"If I ever make a film that is pro-war. take me out and shoot me." - director John Huston
John Huston was commissioned by the United States ARMY, during his military service, to make a film. He created a film about shell-shock that he titled, 'Let There Be Light' in 1946 using real soldiers and a musical score (i.e. a hybrid documentary). The film was made and pulled multiple times by the military police whenever Huston attempted to screen the film (once military police even pulled it from a screening at the MoMA !) because the ARMY was horrified by how Huston portrayed the effects of war on soldiers. It was NOT until 1981 that Huston was able to screen his film to the general public without having any military interference. 'Let There Be Light' is a film that directly observes military hospitalizations of soldiers who have endured post traumatic stress disorder caused by the experiences and things that they saw during military service. The film was later re-done (white washed) using actors and they called it 'Shades of Gray.' bye.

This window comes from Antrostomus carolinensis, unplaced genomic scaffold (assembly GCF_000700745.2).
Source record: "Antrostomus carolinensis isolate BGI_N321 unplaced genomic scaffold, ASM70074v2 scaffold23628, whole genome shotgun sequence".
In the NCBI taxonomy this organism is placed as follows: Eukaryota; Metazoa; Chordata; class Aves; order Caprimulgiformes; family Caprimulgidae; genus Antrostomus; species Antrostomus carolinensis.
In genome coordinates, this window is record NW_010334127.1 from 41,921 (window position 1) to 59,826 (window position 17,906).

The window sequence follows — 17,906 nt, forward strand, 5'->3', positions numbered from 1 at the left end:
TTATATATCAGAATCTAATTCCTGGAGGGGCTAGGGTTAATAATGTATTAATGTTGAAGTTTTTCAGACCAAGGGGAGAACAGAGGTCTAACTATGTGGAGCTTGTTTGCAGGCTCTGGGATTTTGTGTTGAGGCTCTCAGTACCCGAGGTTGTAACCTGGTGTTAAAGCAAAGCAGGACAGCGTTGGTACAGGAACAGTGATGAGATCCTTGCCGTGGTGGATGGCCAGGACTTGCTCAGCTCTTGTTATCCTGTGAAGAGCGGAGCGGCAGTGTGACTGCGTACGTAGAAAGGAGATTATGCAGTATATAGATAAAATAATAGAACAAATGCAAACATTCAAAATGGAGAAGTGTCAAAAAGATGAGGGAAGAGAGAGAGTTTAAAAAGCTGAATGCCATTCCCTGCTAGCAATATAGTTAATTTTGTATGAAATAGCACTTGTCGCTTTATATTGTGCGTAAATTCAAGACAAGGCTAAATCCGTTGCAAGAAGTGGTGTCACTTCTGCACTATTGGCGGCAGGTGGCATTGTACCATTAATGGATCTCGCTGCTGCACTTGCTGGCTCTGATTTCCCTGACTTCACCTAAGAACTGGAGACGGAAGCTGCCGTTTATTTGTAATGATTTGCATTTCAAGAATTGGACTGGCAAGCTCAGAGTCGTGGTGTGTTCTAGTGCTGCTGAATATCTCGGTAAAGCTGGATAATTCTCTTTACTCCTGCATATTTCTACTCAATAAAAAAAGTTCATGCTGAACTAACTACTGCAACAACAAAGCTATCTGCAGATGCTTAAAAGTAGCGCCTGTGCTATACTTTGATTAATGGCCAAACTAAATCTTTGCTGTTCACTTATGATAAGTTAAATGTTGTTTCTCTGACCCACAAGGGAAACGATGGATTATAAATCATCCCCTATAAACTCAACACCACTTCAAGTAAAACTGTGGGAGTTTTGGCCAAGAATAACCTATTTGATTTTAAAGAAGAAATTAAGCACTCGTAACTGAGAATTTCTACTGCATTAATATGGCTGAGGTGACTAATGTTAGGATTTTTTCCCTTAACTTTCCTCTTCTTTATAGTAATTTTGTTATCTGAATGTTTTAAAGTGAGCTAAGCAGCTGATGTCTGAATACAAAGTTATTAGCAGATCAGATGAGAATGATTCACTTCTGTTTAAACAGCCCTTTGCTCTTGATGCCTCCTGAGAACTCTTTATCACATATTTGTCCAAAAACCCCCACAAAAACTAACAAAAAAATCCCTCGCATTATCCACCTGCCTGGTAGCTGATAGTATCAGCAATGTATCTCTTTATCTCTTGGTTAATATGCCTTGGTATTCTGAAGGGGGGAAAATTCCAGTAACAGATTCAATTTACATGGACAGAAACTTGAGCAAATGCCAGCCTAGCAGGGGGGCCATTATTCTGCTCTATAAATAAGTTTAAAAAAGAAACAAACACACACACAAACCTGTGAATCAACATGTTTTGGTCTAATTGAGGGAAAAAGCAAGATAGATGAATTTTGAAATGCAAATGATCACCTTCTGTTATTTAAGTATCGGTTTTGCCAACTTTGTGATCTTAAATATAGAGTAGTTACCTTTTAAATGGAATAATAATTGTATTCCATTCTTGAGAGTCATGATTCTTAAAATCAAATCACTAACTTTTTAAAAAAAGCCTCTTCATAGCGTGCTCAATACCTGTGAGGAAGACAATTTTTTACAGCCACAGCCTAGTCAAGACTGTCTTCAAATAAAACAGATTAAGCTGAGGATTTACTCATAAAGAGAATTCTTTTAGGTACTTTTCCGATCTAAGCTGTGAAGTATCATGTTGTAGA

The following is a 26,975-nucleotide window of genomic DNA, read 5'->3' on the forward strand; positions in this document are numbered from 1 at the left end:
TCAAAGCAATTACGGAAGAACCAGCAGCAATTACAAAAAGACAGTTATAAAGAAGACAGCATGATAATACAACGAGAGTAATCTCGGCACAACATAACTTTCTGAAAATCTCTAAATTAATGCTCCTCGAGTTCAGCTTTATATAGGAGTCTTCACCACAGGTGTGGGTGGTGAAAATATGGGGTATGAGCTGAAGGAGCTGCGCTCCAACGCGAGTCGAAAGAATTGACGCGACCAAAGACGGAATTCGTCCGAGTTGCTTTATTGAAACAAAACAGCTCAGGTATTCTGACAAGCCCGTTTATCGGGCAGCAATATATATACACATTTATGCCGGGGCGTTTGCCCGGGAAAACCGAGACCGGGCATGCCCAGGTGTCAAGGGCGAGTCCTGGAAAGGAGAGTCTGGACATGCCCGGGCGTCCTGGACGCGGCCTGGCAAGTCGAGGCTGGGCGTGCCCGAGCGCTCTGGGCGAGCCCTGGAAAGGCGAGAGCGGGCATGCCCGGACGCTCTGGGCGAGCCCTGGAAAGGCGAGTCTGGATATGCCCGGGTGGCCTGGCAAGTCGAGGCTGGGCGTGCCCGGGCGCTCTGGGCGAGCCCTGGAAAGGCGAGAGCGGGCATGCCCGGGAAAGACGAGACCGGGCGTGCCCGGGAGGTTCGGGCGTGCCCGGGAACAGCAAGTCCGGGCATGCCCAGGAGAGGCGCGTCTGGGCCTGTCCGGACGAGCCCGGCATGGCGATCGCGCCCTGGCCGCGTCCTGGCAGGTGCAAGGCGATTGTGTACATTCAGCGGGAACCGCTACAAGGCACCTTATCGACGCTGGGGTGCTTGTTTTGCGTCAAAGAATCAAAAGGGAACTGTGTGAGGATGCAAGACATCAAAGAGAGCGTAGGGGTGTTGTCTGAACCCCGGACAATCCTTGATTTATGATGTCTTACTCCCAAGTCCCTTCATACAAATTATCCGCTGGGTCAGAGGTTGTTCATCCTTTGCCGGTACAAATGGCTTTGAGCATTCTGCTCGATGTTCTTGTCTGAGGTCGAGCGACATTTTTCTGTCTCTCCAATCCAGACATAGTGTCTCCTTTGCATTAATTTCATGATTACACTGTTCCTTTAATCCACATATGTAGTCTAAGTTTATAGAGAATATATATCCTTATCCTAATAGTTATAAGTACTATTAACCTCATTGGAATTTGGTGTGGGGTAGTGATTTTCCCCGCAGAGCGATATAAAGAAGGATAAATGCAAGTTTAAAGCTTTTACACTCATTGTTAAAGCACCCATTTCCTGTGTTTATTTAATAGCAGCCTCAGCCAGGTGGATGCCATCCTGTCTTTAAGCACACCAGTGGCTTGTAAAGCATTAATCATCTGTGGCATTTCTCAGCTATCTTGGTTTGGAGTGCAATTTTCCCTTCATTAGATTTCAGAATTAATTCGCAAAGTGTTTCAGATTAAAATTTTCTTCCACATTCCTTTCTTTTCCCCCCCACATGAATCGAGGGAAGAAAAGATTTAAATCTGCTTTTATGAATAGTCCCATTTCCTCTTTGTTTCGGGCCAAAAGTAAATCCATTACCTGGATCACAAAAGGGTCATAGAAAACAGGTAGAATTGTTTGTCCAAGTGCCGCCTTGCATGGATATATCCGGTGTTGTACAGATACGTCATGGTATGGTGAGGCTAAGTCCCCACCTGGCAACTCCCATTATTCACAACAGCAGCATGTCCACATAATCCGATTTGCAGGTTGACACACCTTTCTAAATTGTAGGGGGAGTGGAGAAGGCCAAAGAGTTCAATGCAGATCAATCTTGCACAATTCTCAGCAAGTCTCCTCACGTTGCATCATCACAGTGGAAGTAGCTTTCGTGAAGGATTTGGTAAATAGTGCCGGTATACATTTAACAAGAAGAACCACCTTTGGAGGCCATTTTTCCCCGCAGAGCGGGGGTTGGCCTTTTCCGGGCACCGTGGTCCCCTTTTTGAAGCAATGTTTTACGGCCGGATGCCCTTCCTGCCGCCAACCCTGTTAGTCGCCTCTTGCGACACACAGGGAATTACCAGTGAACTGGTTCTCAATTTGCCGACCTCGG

John Huston's father narrated this film for his son.